CSP joins campaign to resist anti-strike laws at special TUC congress

The CSP vowed to campaign against new “draconian, anti-democratic” legislation at a special TUC Congress held in London on Saturday.

CSP delegates at the TUC special conference 2023
CSP delegates at the TUC special conference

CSP reps Jill Taylor, Becky Portwood, Trupti Bhandari and Flora Charlton joined trade union delegates from across the UK at this once-in-a-generation event where they debated and agreed the next stages of a joint union campaign against new anti-strike laws.

The laws, which passed by parliament on to the statute book last week, restrict the right to strike and introduce minimum service levels in rail, border security and ambulance services.

Ministers are also consulting on rules affecting workers in hospital settings, schools, universities and fire services.  

The anti-strike legislation gives ministers sweeping powers to impose strike restrictions in any service within health, education, fire, transport, border security and nuclear decommissioning.

Jill Taylor, chair of the CSP Employment Committee and National Group of Regional Stewards, told the conference:

The draconian, anti-democratic threat of work notices would break down the partnership working that keeps NHS services safe

‘The government's own impact assessment suggests industrial disputes would likely become more protracted because of their introduction. To deprive workers of our democratic right now is unfair and, quite frankly, and is a threat to our health service.’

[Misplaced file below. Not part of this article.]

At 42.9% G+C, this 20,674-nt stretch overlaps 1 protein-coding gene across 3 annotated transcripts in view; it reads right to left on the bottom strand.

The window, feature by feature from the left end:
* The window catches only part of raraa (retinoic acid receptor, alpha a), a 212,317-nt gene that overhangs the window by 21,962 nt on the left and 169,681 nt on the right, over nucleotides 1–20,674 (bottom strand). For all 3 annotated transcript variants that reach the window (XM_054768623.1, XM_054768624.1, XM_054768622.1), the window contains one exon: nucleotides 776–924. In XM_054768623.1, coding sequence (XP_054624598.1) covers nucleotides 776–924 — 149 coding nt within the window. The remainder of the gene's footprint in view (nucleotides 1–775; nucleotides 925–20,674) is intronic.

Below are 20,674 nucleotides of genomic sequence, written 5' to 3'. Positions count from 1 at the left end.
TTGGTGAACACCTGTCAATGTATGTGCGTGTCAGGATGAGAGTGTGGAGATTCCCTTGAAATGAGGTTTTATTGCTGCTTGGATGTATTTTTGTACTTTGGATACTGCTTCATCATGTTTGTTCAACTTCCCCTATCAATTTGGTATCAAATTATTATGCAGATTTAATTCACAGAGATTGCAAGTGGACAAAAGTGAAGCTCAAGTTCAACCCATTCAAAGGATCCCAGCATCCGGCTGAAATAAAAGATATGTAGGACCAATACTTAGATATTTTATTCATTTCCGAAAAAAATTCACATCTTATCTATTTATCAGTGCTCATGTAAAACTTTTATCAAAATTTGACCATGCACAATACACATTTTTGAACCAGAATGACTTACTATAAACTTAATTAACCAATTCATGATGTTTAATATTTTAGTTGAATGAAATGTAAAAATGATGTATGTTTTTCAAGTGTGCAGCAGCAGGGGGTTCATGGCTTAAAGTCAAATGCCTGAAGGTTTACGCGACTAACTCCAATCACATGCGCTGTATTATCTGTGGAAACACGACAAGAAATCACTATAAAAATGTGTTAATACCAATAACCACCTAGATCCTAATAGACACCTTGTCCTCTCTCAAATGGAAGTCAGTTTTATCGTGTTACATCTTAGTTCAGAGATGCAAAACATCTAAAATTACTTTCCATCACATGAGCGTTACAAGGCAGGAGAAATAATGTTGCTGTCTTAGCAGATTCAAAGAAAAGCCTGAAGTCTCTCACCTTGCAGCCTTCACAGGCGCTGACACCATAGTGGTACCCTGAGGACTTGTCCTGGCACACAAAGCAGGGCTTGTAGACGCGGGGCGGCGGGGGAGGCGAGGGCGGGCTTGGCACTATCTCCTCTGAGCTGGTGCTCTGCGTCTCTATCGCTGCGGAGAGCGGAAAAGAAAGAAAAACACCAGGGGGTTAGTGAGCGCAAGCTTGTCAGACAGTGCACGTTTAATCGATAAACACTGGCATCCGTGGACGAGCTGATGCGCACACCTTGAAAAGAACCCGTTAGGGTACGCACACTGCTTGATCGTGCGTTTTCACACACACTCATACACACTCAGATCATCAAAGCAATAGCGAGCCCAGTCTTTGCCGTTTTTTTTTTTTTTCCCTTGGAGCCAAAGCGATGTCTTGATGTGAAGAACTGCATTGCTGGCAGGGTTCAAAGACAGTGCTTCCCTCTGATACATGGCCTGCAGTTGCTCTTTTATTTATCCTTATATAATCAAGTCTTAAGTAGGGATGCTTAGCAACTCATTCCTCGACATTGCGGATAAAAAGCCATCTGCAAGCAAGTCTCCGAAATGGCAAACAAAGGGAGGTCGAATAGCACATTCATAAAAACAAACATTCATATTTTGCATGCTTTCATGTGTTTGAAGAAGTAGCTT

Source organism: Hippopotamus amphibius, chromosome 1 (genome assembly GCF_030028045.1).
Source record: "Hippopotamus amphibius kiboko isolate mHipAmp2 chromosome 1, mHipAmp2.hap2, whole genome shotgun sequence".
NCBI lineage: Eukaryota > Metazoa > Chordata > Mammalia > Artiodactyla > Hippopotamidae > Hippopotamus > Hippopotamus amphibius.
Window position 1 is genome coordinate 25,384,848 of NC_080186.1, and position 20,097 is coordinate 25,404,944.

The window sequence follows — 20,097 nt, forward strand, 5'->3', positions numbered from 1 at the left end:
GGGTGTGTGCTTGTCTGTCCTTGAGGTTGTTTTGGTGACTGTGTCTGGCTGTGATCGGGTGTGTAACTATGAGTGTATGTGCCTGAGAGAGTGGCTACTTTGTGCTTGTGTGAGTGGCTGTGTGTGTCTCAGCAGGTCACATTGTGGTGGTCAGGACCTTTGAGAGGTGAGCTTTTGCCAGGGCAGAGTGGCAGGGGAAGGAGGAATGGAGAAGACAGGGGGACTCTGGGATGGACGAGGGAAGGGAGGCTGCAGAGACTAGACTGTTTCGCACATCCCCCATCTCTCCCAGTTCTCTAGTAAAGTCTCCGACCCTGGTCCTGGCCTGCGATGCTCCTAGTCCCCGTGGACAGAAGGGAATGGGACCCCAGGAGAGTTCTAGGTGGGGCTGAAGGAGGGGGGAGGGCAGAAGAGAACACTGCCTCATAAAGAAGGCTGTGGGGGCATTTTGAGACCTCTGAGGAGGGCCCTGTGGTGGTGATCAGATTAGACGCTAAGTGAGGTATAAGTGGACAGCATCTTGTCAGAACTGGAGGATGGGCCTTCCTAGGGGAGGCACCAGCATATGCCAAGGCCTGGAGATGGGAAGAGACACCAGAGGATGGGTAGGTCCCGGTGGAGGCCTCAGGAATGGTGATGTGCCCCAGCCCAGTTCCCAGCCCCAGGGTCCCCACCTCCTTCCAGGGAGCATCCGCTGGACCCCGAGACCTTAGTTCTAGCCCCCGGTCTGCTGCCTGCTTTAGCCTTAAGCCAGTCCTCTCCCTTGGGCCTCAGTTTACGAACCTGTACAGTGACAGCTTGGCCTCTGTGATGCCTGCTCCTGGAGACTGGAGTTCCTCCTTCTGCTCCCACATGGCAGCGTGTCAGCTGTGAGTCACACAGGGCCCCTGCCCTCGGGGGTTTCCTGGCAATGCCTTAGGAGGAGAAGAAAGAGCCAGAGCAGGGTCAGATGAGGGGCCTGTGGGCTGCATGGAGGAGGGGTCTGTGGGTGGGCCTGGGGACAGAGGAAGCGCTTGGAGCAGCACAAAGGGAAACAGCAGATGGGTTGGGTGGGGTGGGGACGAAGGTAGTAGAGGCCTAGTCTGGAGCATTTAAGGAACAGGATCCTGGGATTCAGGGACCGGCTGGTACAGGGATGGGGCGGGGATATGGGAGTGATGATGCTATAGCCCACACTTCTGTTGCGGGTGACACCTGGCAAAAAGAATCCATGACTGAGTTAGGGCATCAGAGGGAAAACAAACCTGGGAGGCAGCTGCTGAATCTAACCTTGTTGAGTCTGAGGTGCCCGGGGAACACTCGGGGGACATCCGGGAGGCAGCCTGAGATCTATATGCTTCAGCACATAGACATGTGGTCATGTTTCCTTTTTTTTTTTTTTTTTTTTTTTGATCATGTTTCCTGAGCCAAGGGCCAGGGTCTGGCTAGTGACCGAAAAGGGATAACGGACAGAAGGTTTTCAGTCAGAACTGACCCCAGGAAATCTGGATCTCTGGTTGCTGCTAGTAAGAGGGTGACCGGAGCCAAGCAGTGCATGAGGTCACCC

Jill highlighted that this year CSP members took strike action for the first time over NHS pay and stated that through partnership work derogations were in place ‘to ensure that patient care and safety is maintained during industrial action. Personally, I worked tirelessly in the lead up to the strikes hand in hand with my employer to ensure patients were not at risk.’

Resist and repeal

Also in attendance was Jim Fahie, CSP assistant director. He said: ‘The rhetoric is this legislation is about patient care. Make no mistake, this is about taking away your rights as an employee and attacking trade unions in one of the countries which already has some of the most draconian and anti-democratic trade union laws.

‘This is going to make things worse for CSP members as employees. The CSP and our members at the special congress today are saying we are not prepared to accept this, and we will resist.’

A general council statement setting out how the TUC would support unions to ‘resist, mobile and repeal’, the legislation was unanimously passed by delegates.

Next steps

In his speech, TUC general secretary Paul Novac argued that health and other workers have shown that they ‘do not need lessons in public safety from ministers’.

He argued that the path to industrial peace was to: ‘Pay us fairly. Treat us fairly. Invest in our public services.’

As a next step in the campaign, a march is planned on January 27 in Cheltenham to commemorate the successful campaign for union rights at GCHQ - and to reiterate calls for repeal of the anti-strike laws. The CSP will be represented.

The laws have faced widespread criticism, with Metro mayors and council leaders from across the UK being the latest to show their opposition, warning on Saturday that they will ‘make disputes harder to solve’ and ‘lead to more frequent and longer strikes’.   

NHS Providers recently warned that the legislation could worsen industrial relations, harm patient care and lead to more disruption.


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